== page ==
In Ohio, divorcing couples have the option of filing for a Dissolution of Marriage if both parties agree on all the terms of their divorce, including property division, spousal support, and parenting time. Alternatively, couples who cannot come to an agreement on one or more of these issues can file for a fault-based divorce, which also requires proof that one of the parties caused the end of the marriage through adultery, substance abuse, cruelty, neglect, or another legal basis for divorce. Although the former types of proceedings tend to be resolved faster and with less disagreement, dissolving a marriage is not always possible, so if you and your spouse are considering divorce, it is important to speak with an experienced Massillon divorce attorney who can explain your legal options before you file your petition with the court.
In Ohio fault-based divorces, a marriage can only be legally terminated by the judgment of a court, which will do so if one of the parties can demonstrate that the other was responsible for the marriage’s failure. These proceedings can only be initiated by filing a Complaint for Divorce in a court of common pleas. If the other spouse is not a resident of Ohio, however, the petitioner will also be required to give notice of the action via publication.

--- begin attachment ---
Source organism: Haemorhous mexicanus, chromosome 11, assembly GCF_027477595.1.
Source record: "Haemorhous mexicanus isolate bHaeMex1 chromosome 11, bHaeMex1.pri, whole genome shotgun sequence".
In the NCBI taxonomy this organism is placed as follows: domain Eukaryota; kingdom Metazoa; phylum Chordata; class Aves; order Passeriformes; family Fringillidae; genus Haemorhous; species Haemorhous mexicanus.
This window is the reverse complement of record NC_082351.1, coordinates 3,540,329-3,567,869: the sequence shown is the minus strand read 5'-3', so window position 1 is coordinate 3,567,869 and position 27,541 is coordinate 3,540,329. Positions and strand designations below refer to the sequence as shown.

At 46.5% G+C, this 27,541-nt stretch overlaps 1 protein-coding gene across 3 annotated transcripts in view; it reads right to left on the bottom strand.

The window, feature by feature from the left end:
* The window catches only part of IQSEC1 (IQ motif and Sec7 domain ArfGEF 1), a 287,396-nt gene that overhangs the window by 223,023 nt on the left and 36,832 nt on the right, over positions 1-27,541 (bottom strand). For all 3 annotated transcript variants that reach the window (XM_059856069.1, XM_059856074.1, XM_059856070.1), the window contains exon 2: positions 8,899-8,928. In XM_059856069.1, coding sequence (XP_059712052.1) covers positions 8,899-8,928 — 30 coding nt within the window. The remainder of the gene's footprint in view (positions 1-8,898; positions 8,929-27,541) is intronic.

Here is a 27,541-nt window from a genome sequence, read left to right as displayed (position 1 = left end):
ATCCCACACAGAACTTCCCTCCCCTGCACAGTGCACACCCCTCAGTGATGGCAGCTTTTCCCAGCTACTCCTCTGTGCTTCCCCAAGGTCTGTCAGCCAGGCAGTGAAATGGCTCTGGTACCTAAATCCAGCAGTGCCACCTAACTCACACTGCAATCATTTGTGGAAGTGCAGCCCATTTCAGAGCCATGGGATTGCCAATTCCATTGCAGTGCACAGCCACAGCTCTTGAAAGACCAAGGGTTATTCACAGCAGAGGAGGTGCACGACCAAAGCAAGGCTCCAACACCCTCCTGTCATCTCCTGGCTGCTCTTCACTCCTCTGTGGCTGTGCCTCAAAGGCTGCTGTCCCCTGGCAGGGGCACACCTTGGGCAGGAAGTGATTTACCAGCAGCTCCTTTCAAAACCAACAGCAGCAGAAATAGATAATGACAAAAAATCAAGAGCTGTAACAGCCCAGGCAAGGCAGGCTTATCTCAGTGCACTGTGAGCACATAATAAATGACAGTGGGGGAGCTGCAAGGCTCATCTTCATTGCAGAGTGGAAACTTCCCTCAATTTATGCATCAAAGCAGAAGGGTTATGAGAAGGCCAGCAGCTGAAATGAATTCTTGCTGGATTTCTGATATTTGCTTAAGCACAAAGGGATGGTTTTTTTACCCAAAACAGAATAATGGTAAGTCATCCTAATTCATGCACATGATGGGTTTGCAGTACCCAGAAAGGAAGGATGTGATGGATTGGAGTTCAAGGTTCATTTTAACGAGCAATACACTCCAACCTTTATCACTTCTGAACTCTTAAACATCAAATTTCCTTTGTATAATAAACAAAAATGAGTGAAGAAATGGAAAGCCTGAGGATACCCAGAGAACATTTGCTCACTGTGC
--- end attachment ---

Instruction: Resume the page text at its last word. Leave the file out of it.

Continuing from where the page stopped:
Couples who are able to agree on all divorce-related issues have the option of filing a petition for dissolution of their marriage. Unlike divorces, these proceedings do not require input from a judge. Instead, the parties need only sign and file a Petition for Dissolution of Marriage and include a separation agreement. Within one to three months of filing the petition, both of the spouses will be asked to appear in court, at which point they must acknowledge that they voluntarily entered into the attached separation agreement, that they are satisfied with its terms, and that they both agree to dissolve the marriage.
It is always possible for couples who initially decided to file for divorce to convert their petition into a dissolution action by filing a motion with the court. This motion must contain a Petition for Dissolution of Marriage, as well as an agreement detailing how marital assets will be divided and whether one of the parties will be required to pay alimony. Similarly, if a couple has children, they will also need to include the details of a custody arrangement in their agreement. Once this petition has been filed, the action will proceed as a normal dissolution, and both parties will be designated as petitioners. Fortunately, couples who convert their divorces into a dissolution are not usually required to pay additional filing fees.
It is also possible for divorcing couples to convert a dissolution action into a divorce action by filing a revised petition, as long as no decree of dissolution has been granted. In these cases, the petitioner will need to file a new complaint explaining the grounds for divorce.
To speak with an experienced Massillon divorce lawyer about your own divorce-related questions and concerns, please call the legal team at Fout Law today. You can reach us by phone or by completing one of our brief online contact forms.
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